5) LED 💡
Stop using fluorescent and halogen bulbs, and switch to LED. They are 60% more efficient than their life span is claimed to be 10 years longer.
By replacing fluorescent bulbs at the brewery with LEDs, Bell’s saved the equivalent of 127,000 kWh per year or enough electricity to power 12 homes for one year.
6) Motion detectors 🥷
Once you've switched to LED now it's wise to use them less. Motion sensors are a fantastic way of ensuring lights are not left on unnecessarily without having to change the behaviours of the people working. Although, it is very wise to place the sensors in areas where people could be working but sat down, I've had the lights go out on me whilst entering the day's brew data with the motion sensor and/or light switch somewhere in the black abyss.
7) Have you tried turning it off and on again?
So the price of your electricity changes hourly throughout the day. The price is linked with the demand, with the peak times being morning and evening and the quiet times being the night. But what is cool, is the national grid will pay you to reduce your commercial electricity in those peak times. Then not only can you be paid for not using as much, you can also benefit from the nighttime far cheaper rate.
All sounds great but like me, you're probably thinking, that will never work in a brewery. But actually, it does. Naturally, there is an investment required. There is a company called Gridimp that has a control box that fits into any standard electrical cabinet, it then uses machine learning to understand your electricity demands and cycles certain parts of your business/brewery on/off.
The payback on this device is less than a year, as it reduces your electricity usage and significantly reduces your bill. It's dope. Drop me a message if you want to know more!
Alternatively, you can apply the same principle but with other aspects of your brewery. I was once asked if I could only crash my tanks at night when the rates were cheaper, and I said no. Now, I see the error of my ways, it's 100% possible and actually makes a serious amount of sense. Why not see if it is possible for you?
8) Source of your electricity ☀️
If emissions are a concern, which they should be unless you're a monster, then here is a quick way to drop those Scope 2 emissions.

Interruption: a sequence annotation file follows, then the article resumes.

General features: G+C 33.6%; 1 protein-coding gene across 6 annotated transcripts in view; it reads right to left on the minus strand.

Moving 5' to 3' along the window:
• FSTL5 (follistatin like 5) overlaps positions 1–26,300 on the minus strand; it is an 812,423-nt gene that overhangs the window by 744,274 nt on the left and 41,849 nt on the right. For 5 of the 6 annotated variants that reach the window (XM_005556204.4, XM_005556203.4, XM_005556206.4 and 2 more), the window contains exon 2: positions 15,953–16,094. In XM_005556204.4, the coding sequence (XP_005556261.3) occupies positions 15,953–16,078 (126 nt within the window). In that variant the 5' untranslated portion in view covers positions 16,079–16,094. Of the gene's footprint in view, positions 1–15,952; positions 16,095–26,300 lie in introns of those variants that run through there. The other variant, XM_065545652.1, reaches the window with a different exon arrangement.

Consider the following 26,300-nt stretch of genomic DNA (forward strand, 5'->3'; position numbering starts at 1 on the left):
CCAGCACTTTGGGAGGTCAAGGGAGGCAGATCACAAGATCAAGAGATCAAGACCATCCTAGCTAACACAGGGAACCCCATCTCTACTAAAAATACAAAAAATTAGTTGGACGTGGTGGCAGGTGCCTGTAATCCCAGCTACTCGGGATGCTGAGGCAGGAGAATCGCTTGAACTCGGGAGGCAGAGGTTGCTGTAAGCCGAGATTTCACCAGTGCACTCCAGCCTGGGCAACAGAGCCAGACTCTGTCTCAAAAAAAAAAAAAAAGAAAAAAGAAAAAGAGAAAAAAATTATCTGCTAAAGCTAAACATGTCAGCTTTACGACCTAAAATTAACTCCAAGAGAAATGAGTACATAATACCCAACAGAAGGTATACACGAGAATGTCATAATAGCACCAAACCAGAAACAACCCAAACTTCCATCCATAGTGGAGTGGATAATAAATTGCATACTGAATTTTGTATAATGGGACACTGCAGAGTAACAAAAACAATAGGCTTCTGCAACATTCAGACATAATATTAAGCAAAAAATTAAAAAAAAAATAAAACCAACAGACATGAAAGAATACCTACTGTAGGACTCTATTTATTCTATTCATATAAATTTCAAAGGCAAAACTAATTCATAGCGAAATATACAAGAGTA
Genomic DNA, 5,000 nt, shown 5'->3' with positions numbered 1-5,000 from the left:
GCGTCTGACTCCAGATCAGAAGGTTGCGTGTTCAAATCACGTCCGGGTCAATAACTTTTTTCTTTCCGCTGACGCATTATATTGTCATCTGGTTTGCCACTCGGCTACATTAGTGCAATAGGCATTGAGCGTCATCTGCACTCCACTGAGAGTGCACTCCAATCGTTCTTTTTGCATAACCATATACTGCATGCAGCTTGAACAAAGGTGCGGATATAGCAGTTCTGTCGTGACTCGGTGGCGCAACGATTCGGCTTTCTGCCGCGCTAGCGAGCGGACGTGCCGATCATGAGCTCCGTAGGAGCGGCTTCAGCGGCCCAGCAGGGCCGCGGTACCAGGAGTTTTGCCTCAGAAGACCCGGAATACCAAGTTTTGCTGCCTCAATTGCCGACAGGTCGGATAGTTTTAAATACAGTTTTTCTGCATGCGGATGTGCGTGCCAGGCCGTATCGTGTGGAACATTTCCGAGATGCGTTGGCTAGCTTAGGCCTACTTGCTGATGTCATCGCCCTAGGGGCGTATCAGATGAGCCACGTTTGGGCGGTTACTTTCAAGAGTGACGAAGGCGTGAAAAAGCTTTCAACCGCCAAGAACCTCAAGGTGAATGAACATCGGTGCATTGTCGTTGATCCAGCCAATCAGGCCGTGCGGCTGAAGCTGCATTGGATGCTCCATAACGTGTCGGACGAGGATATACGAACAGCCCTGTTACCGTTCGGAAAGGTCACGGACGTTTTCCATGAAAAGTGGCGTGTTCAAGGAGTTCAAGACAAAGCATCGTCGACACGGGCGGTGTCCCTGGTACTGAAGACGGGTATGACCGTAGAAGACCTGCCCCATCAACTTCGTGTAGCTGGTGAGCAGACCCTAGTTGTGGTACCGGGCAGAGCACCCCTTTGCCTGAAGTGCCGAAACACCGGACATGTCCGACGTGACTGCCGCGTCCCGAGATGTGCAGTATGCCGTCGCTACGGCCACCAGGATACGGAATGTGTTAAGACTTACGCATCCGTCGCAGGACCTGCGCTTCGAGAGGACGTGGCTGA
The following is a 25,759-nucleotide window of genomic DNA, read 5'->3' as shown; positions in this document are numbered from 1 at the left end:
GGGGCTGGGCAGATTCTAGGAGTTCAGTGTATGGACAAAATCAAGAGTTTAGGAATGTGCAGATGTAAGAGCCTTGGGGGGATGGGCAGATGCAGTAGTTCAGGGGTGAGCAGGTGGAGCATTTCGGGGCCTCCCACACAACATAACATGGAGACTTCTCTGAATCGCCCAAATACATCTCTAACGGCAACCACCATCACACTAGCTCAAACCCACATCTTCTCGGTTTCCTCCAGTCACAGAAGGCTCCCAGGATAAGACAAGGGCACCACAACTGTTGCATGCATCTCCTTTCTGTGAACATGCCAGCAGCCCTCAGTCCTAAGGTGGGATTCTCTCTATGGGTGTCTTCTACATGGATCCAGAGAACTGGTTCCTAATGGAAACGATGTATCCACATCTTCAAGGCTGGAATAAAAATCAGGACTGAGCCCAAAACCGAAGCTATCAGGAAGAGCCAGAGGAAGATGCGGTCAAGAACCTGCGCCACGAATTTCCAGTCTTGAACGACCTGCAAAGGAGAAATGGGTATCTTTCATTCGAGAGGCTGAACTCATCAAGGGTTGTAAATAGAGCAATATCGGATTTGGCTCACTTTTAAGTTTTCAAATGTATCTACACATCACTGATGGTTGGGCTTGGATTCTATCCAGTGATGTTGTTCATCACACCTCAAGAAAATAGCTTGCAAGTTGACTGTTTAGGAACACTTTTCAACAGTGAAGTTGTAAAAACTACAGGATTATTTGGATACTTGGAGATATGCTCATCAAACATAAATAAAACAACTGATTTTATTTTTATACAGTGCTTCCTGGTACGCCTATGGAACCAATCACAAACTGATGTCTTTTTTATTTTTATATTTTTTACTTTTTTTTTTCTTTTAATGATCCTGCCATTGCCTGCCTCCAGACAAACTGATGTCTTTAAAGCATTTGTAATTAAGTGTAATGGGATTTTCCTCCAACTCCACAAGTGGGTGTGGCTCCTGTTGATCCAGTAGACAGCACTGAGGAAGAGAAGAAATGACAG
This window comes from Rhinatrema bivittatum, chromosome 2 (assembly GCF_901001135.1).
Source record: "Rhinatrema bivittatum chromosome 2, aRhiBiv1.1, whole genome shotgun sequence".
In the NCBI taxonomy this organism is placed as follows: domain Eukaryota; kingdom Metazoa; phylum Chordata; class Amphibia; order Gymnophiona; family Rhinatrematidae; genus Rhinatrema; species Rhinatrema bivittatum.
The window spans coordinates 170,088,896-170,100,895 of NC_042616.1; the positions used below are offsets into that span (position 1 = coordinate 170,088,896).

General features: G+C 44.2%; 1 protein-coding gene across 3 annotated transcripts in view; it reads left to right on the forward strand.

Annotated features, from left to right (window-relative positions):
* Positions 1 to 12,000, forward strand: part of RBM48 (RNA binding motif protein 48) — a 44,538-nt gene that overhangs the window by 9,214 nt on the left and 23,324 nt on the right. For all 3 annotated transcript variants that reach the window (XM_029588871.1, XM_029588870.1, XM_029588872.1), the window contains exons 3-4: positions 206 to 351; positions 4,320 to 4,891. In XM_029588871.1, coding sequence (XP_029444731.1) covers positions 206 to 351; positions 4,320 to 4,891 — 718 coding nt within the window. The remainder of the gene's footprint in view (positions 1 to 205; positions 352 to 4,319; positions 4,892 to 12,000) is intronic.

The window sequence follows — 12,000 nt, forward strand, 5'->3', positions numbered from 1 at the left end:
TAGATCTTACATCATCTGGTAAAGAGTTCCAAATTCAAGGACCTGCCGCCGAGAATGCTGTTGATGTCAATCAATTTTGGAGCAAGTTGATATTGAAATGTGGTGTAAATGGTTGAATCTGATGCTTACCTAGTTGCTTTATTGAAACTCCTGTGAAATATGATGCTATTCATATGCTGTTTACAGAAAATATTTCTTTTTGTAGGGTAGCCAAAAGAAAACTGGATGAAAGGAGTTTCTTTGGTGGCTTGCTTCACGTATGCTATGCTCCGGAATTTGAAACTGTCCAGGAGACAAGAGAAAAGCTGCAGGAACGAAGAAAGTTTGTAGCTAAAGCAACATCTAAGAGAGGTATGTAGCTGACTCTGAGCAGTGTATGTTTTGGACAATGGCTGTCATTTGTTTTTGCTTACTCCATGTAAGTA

Ensure your electricity supply is coming from renewable energy, energy partners such as Octopus and others only supply renewable energy. Switch to those instead of fossil fuel-burning sources and you've just helped reduce your business emissions, who says sustainability has to be difficult?
Want to go one step further? Then solar photovoltaic panels are a popular source of electricity. They aren't for everyone as they have specific requirements such as roof slope, space and direction as well as complexity if you don't own the building. But they are a great way of navigating the aforementioned peak demand prices and you can store and sell back to the grid too.
Additional free electricity savings tips:
Turn off equipment when not in use
Turn off lighting when not in use
Clean air filters
Clean condenser coils
Clean exhaust fans
Conclusion - Invest some money, watch the returns pile in
One positive of the energy price spike is it really helps reduce the return on investment times on energy-saving CAPEX projects.
So whilst budgets are ALWAYS tight in breweries there is a clear environmental saving AND economic saving.
Deciding which one to go for is often the difficulty. There are a lot of projects and not a lot of capital so how does one decide? If you would like to talk through your options with me, for free then please book a chat with me here. I just love these topics and I'm super happy to pass out as much free advice as I can!
Look forward to hearing from you